Possible climate transitions from breakup of stratocumulus decks under greenhouse warming

AI-Accelerated Climate Modeling | by Tapio Schneider

Specific questions answered in the study:

1. Is the tipping point 1200 ppm CO₂ or CO₂e?
CO₂ levels here should be understood as the equivalent CO₂ levels that correspond to a change in the concentration of all well-mixed greenhouse gases. When a CO₂ threshold is crossed at around 1,200 ppm, the stratocumulus decks abruptly become unstable and break up into scattered cumulus clouds. When the atmospheric concentration of greenhouse gases (for example, CO₂ and H₂O) increases (1,200 ppm), the longwave cooling of the cloud tops weakens, because the downwelling longwave radiation that reaches the cloud tops from above emanates at lower levels with higher temperatures relative to the cloud-top temperatures.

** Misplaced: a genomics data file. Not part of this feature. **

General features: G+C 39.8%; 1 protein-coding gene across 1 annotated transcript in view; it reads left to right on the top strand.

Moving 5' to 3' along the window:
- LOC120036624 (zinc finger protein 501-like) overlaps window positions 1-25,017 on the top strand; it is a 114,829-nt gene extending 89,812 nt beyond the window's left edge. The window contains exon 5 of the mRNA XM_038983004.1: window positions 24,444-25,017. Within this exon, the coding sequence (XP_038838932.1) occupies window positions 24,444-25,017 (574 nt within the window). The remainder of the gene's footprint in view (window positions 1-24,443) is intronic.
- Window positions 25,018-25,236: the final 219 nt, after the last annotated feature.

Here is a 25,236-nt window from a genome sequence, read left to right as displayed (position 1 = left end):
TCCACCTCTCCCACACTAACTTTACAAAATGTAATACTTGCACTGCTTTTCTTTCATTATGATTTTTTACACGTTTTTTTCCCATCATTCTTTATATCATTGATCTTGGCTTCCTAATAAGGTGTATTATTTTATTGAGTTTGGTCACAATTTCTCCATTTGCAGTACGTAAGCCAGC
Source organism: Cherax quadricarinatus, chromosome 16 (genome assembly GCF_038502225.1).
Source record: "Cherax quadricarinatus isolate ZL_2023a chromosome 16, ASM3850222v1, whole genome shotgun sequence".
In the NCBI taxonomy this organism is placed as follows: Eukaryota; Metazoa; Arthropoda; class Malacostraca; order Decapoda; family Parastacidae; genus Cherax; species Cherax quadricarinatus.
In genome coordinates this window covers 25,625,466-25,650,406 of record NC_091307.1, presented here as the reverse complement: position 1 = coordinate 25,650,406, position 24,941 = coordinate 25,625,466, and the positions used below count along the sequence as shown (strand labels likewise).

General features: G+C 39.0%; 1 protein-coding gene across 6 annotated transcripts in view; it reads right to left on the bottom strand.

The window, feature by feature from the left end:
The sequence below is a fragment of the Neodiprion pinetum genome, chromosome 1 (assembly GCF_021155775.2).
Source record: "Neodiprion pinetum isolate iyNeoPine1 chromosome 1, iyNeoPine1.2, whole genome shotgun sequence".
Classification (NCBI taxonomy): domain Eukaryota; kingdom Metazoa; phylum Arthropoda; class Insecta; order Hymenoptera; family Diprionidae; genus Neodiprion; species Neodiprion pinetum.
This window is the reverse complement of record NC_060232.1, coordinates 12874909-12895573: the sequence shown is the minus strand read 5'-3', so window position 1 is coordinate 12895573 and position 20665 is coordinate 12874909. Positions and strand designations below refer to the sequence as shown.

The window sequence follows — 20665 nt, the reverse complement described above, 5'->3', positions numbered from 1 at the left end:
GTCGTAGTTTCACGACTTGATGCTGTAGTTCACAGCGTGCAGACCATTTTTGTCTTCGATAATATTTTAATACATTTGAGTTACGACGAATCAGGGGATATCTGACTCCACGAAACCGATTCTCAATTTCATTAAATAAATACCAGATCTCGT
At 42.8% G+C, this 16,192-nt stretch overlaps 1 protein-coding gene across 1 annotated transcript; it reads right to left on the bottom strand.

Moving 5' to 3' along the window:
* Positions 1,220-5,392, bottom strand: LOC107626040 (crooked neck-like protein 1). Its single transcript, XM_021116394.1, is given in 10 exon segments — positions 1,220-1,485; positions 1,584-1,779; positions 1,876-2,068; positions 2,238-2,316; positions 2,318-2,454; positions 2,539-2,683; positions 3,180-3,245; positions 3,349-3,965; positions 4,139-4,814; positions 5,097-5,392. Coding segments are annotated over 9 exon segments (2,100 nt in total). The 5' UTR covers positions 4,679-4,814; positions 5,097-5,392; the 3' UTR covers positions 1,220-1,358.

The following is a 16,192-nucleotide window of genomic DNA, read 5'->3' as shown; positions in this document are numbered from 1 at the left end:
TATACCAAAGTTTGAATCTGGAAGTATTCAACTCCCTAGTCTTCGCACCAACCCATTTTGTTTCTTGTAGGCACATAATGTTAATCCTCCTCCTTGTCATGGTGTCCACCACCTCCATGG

2. How difficult is it to reverse the clouds feedback once the tipping point has been crossed? 
When CO₂ levels are lowered again after the stratocumulus breakup, the stratocumulus decks only reform once the CO₂ levels drop below 300 ppm.

3. How is the 8°C temperature rise calculated?
Subtropical marine stratocumulus clouds cover about 6.5% of the Earth’s surface and, where they occur, reduce the solar radiative energy flux absorbed in the climate system by ~110 Wm⁻², compared to about a 10 Wm⁻² reduction by scattered cumulus. If we assume a climate sensitivity parameter of 1.2 K (Wm⁻²)⁻¹ (as for the more sensitive among current GCMs), this implies (110−10) Wm⁻²×6.5%×1.2 K (Wm⁻²)⁻¹ ≈8K global-mean surface warming when subtropical marine stratocumulus break up.